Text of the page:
The Paraná River is South America’s second largest, and the river
and its tributaries are important transportation routes for landlocked
cities in Argentina, Paraguay, Bolivia, and Brazil. This astronaut
photograph shows a 29-kilometer (18 mile) stretch of the Paraná,
downstream of the small city of Goya, Argentina (just off the top left
of the image).
The Paraná River ranges up to 3 kilometers wide along the reach
illustrated in this image. The main channel is deep enough to allow
smaller ocean-going ships to pass north to the capital city of Asunción,
Paraguay, fully 1,200 kilometers (745 miles) inland and well out of the
The river’s dark brown shading indicates a heavy load of muddy
sediment; smaller side channels also carry this mud. Numerous lakes are
typical on active floodplains, and appear here as irregular bodies of
water. Some appear brown, indicating that they probably have been
refilled during recent rises and floods of the active channels.
The Paraná floodplain occupies the entire image; it is so wide—18
kilometers (11 miles) in this view—that its banks are not visible.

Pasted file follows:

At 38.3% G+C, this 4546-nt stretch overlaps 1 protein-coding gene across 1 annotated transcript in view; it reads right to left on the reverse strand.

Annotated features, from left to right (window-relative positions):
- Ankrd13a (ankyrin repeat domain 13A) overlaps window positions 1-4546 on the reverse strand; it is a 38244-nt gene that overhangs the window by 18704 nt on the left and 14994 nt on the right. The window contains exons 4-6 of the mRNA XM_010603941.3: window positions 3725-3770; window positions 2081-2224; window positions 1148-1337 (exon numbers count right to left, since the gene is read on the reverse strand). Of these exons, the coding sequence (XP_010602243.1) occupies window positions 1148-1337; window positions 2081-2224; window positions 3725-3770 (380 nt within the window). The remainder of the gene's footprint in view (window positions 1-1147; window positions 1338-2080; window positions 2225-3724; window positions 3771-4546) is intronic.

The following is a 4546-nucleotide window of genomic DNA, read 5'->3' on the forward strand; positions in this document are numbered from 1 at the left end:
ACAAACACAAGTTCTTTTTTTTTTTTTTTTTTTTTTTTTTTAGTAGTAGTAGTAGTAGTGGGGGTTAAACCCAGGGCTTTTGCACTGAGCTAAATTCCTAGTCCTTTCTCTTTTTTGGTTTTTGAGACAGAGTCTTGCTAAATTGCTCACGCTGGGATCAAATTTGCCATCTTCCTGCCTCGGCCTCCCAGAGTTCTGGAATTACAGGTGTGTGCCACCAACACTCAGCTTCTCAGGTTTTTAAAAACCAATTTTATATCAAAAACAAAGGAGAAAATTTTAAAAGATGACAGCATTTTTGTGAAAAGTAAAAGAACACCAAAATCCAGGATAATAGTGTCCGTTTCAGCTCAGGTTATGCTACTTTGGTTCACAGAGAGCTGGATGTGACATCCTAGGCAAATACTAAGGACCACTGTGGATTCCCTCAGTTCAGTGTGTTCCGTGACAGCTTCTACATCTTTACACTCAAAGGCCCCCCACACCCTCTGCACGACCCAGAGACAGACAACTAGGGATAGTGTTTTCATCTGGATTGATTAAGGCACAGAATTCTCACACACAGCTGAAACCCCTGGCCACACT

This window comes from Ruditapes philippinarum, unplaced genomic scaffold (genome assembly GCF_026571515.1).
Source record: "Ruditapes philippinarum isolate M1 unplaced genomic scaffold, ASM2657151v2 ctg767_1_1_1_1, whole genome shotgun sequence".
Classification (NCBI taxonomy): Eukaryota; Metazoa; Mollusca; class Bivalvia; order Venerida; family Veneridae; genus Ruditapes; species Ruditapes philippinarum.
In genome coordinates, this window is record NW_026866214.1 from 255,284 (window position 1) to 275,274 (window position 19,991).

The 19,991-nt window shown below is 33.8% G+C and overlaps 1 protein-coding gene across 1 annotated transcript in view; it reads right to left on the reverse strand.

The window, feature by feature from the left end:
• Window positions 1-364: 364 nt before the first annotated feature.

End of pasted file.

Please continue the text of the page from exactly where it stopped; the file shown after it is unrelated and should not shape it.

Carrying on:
Numerous curved, meandering channels are the most prominent
characteristic of the floodplain, indicating prior positions of the
river and its channels. As riverbeds move laterally by natural
processes, they leave remnants of their channels, which appear as lakes
and finally fill with mud. This is an excellent image for illustrating
these meander forms.
From a geological standpoint, it is interesting that almost all of
the old channels are similar in curvature to today’s side channels.
However, almost none of them seem to show prior positions of the main,
wide Paraná channel.
Other astronaut photographs show examples of meandering—on the Rio Negro of southern Argentina, the Mamore River of Bolivia, and the Amazon River of western Brazil.
Astronaut photograph ISS027-E-11058
was acquired on April 9, 2011, with a Nikon D2Xs digital camera using a
400 mm lens, and is provided by the ISS Crew Earth Observations
experiment and Image Science & Analysis Laboratory, Johnson Space
Center. The image was taken by the Expedition 27 crew. The image has been cropped and enhanced to improve contrast. Lens artifacts have been removed. The International Space Station Program supports the laboratory as part of the ISS National Lab
to help astronauts take pictures of Earth that will be of the greatest
value to scientists and the public, and to make those images freely
available on the Internet. Additional images taken by astronauts and
cosmonauts can be viewed at the NASA/JSC Gateway to Astronaut Photography of Earth. Caption by M. Justin Wilkinson, NASA-JSC.
- ISS - Digital Camera